Wednesday, February 2, 2011

Lawmakers States pay attention to the dangers of distracted pedestrians

That is the theory of various lawmakers pushing the latest generation of law treat as devices such as iPods and mobile phones affect traffic safety. The ubiquity of interactive devices has propelled the science of distraction — and now efforts to legislate against it — from the machine and the exercise routine.

In New York, a Bill is pending in the Transport Committee of the legislature that would prohibit the use of mobile phones, iPod, or other electronic devices during the crossing of roads — runners and other exercisers included. Pending legislation in Oregon would limit cyclists from using cell phones and music players, and a Virginia Bill would maintain those drivers from using a "portable communication device".

California State Senator Joe Simitian, who led a fight effectively ban motorists from sending text messages and the use of mobile phones, has reintroduced a bill that failed last year to beautiful cyclists $ 20 for multitasking.

"The big thing was distracted driving, but now it is the movement in other ways technology can distract, everyday things," said Anne Teigen, a political expert for the National Conference of State legislatures, tracking legislative developments.

Tuesday, exercising in Central Park, Marie Wickham, 56, said he understood what all the fuss was about, "you are zigging, they are lined up, don't know what is around them. Can certainly be dangerous. "

But MS Wickham added that it was opposed to any prohibition on such devices. "I think that is a violation of personal rights," he said. "At some point, we need to take responsibility for our stupidity."

Pedestrian fatalities is slightly increased for the first time in four years during the first half of 2010, according to a report released last week by the Governors Highway Safety Association, an organization based in Washington, which represents the security agencies of the State Highway.

Between States, Arizona and Florida had the largest increase in pedestrian fatalities, followed by North Carolina, Oregon and Oklahoma. Nationally, victims of pedestrian traffic had dropped to 4.063 in 2009 by 4,888 in 2005, said the report.

"One of the reasons we believe that the trend may be turning negative because of distracted pedestrians," said Jonathan Adkins, spokesperson of the security group.

The Bill was proposed in New York State Senator Carl Kruger, a Democrat of Brooklyn, which grew alarmed by the amount of distraction that he sees on the streets in his neighborhood and the city of New York. Since September, Mr. Kruger wrote in the Bill, three pedestrians were killed and one was wounded during the crossing of the streets and listen to music through headphones.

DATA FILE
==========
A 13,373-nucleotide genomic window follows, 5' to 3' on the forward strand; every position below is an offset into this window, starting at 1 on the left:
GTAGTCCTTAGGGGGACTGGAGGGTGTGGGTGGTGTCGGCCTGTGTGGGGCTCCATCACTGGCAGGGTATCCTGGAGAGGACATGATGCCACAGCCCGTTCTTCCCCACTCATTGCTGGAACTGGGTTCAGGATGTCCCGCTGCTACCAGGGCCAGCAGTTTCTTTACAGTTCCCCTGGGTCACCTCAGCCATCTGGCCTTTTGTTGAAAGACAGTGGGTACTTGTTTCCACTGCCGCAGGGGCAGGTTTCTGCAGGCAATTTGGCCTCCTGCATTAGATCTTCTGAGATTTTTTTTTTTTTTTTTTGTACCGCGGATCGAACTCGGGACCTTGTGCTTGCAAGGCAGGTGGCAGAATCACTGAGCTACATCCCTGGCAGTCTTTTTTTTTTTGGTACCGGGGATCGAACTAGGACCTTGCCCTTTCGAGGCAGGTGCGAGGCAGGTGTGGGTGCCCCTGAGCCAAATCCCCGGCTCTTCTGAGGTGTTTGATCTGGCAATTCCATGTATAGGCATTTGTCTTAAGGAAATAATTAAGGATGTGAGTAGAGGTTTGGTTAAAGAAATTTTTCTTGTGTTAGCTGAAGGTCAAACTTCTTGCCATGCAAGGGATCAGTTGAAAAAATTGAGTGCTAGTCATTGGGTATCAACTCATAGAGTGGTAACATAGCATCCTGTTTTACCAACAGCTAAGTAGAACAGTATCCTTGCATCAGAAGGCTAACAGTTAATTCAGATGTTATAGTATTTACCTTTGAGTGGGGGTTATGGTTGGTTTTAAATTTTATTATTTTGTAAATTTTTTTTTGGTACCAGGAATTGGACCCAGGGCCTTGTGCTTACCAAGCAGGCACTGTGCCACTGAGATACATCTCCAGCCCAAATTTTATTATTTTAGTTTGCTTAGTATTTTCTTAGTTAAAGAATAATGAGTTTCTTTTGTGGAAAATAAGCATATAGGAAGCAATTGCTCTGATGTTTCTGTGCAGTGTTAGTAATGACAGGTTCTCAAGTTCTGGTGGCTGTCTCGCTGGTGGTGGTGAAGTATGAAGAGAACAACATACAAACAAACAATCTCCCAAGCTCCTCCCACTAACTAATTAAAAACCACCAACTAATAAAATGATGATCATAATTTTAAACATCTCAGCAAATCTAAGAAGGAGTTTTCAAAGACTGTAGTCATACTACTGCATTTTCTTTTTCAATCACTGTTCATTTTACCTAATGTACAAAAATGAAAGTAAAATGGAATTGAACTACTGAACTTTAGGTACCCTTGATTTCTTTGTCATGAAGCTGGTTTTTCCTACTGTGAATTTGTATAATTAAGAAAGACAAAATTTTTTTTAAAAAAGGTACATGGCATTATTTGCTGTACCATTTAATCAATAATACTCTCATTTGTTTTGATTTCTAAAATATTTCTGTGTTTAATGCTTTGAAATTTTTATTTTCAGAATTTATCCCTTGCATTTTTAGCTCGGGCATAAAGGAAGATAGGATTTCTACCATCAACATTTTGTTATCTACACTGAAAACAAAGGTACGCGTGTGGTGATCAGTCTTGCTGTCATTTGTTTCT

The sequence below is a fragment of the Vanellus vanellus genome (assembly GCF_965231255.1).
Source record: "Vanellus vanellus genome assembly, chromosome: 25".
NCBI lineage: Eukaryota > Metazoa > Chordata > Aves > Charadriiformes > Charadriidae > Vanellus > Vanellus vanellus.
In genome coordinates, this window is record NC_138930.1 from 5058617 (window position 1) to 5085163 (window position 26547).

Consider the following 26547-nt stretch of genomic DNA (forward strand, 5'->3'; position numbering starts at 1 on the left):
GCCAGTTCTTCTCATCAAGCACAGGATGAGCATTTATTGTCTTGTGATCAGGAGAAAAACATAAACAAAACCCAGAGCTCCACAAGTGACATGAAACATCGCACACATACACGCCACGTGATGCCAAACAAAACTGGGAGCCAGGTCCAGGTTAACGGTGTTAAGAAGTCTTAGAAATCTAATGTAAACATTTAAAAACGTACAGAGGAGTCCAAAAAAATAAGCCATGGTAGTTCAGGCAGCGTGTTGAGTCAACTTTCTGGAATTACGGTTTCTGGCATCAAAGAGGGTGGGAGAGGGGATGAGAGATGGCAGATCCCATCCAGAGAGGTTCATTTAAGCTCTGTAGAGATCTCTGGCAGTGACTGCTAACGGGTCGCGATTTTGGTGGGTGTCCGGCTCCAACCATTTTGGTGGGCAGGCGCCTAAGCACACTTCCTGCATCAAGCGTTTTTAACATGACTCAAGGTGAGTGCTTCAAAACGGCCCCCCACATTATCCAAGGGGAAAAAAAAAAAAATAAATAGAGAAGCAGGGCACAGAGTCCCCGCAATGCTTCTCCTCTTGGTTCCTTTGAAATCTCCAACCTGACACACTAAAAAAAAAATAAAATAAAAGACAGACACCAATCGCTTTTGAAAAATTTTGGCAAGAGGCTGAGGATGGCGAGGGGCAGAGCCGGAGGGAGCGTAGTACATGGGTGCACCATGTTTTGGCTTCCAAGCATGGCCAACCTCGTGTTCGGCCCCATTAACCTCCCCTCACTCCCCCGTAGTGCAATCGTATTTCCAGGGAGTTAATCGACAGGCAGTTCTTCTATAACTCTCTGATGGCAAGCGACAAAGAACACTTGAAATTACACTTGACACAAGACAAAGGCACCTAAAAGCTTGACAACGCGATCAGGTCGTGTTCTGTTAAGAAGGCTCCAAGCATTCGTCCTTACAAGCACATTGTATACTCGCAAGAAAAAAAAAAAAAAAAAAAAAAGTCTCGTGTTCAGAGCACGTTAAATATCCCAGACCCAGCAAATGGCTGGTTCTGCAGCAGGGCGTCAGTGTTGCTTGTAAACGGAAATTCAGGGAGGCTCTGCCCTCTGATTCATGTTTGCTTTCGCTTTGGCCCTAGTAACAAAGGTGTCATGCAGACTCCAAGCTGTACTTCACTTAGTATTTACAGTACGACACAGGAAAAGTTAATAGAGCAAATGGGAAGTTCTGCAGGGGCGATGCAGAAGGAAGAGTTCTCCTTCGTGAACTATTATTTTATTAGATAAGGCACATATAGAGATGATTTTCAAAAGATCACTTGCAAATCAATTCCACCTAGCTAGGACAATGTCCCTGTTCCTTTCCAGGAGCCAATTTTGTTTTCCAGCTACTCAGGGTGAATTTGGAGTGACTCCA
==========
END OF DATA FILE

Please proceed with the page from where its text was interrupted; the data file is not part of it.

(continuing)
"We are taught by Calzificio to look in both directions, listen, listen, and then pass through," he said. "You can run any of these functions if you are engaged in a sort of wired activities."

HAL Pashler, Professor of cognitive science at the University of California, San Diego, said that listening to sound through two headsets create a very powerful type of "auditory masking" drowning external sounds. This masking is not only directly in the ear, even accidentally, in the sense that sound floods the brain, even when a person tries to listen to something — say, traffic.

"It's even more overwhelming type muiltitasking that we normally costs," said Mr. Pashler.

As written, the proposal of Mr. Kruger, which was introduced in 2007, would apply only to cities with populations greater than or equal to one million. But Mr. Kruger wants to expand the Bill to cover even small towns. Violators would face a civil citation and a $ 100.

"This is not government interference," he said. "This is more like saying," you're doing something that might be harmful to yourself and others around you. ' ”

But some outdoor exercisers that rely on music for a boost see proposals as little more than a distraction for public safety officers. "Chasing down the runner who has his headphones instead of chasing down the driver who was at the local pub, sounds like you're trying to collect the low-hanging fruit," said John Wiant, 43, a racer from Newport Beach, California

In Arkansas, an avalanche of criticism on Tuesday brought a lawmaker to withdraw a proposal that would have banned pedestrians wearing headphones in both ears. Other legislators have tried to strike a balance between public safety and the seriousness of the crime.

In California, Mr. Simitian offers $ 20 fine on cyclists who send text messages and a $ 30 increase worth $ 20 to do the same task while driving a car, a difference that he said reflects the risk related to behavior poses to others.

"At some point," he said, "you'll just rely on the good judgment of the people as they go through their daily lives."

Mr. Simitian added that he believed that efforts to legislate against distraction out of the car could decrease the severity of the campaigns fought and laws meant to curb distracted driving.

"There's a problem out there with the distracted pedestrians? I would be the first to admit it, "he said. But, he added, "it is appropriate to distinguish between 4,000 pounds of steel and glass that you and a pawn which might also put at risk but probably less of a risk poses to the public in General."

Andrew Keh, Ian Lovett and Evin Demirel contributed reporting.

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